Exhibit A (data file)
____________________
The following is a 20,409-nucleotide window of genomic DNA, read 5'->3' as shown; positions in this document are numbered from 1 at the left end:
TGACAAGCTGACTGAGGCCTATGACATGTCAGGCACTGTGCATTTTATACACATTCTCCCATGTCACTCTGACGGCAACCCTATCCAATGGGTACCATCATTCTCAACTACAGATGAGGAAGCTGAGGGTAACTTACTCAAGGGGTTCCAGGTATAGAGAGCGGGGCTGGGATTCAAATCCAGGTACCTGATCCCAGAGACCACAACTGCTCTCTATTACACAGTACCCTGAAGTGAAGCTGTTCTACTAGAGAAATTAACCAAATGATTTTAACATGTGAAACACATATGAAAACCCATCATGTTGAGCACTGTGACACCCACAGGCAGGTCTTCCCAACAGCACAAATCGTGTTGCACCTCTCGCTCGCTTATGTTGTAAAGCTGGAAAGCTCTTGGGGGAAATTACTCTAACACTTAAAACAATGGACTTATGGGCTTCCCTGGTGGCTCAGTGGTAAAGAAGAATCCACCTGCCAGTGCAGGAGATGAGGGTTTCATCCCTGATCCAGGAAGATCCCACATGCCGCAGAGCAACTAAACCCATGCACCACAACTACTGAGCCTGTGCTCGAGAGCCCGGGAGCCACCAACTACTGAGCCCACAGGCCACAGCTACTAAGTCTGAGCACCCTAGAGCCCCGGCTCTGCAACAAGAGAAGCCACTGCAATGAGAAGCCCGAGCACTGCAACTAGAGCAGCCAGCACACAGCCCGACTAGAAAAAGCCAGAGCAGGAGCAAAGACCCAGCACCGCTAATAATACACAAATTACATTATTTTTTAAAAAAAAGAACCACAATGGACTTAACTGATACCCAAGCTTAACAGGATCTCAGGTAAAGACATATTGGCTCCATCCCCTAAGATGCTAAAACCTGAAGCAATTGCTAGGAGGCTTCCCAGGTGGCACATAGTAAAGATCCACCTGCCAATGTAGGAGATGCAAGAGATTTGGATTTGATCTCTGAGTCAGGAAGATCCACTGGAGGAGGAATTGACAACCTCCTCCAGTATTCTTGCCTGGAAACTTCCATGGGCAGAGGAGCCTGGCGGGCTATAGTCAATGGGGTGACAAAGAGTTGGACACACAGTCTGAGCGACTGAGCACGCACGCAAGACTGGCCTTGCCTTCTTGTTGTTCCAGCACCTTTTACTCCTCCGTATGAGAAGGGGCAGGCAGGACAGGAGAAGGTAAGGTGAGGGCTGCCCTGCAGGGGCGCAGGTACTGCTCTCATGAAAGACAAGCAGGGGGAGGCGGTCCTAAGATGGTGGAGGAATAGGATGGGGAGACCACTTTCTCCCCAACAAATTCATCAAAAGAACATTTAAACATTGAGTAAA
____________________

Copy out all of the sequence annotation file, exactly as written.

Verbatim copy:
The following is a 20,409-nucleotide window of genomic DNA, read 5'->3' as shown; positions in this document are numbered from 1 at the left end:
TGACAAGCTGACTGAGGCCTATGACATGTCAGGCACTGTGCATTTTATACACATTCTCCCATGTCACTCTGACGGCAACCCTATCCAATGGGTACCATCATTCTCAACTACAGATGAGGAAGCTGAGGGTAACTTACTCAAGGGGTTCCAGGTATAGAGAGCGGGGCTGGGATTCAAATCCAGGTACCTGATCCCAGAGACCACAACTGCTCTCTATTACACAGTACCCTGAAGTGAAGCTGTTCTACTAGAGAAATTAACCAAATGATTTTAACATGTGAAACACATATGAAAACCCATCATGTTGAGCACTGTGACACCCACAGGCAGGTCTTCCCAACAGCACAAATCGTGTTGCACCTCTCGCTCGCTTATGTTGTAAAGCTGGAAAGCTCTTGGGGGAAATTACTCTAACACTTAAAACAATGGACTTATGGGCTTCCCTGGTGGCTCAGTGGTAAAGAAGAATCCACCTGCCAGTGCAGGAGATGAGGGTTTCATCCCTGATCCAGGAAGATCCCACATGCCGCAGAGCAACTAAACCCATGCACCACAACTACTGAGCCTGTGCTCGAGAGCCCGGGAGCCACCAACTACTGAGCCCACAGGCCACAGCTACTAAGTCTGAGCACCCTAGAGCCCCGGCTCTGCAACAAGAGAAGCCACTGCAATGAGAAGCCCGAGCACTGCAACTAGAGCAGCCAGCACACAGCCCGACTAGAAAAAGCCAGAGCAGGAGCAAAGACCCAGCACCGCTAATAATACACAAATTACATTATTTTTTAAAAAAAAGAACCACAATGGACTTAACTGATACCCAAGCTTAACAGGATCTCAGGTAAAGACATATTGGCTCCATCCCCTAAGATGCTAAAACCTGAAGCAATTGCTAGGAGGCTTCCCAGGTGGCACATAGTAAAGATCCACCTGCCAATGTAGGAGATGCAAGAGATTTGGATTTGATCTCTGAGTCAGGAAGATCCACTGGAGGAGGAATTGACAACCTCCTCCAGTATTCTTGCCTGGAAACTTCCATGGGCAGAGGAGCCTGGCGGGCTATAGTCAATGGGGTGACAAAGAGTTGGACACACAGTCTGAGCGACTGAGCACGCACGCAAGACTGGCCTTGCCTTCTTGTTGTTCCAGCACCTTTTACTCCTCCGTATGAGAAGGGGCAGGCAGGACAGGAGAAGGTAAGGTGAGGGCTGCCCTGCAGGGGCGCAGGTACTGCTCTCATGAAAGACAAGCAGGGGGAGGCGGTCCTAAGATGGTGGAGGAATAGGATGGGGAGACCACTTTCTCCCCAACAAATTCATCAAAAGAACATTTAAACATTGAGTAAA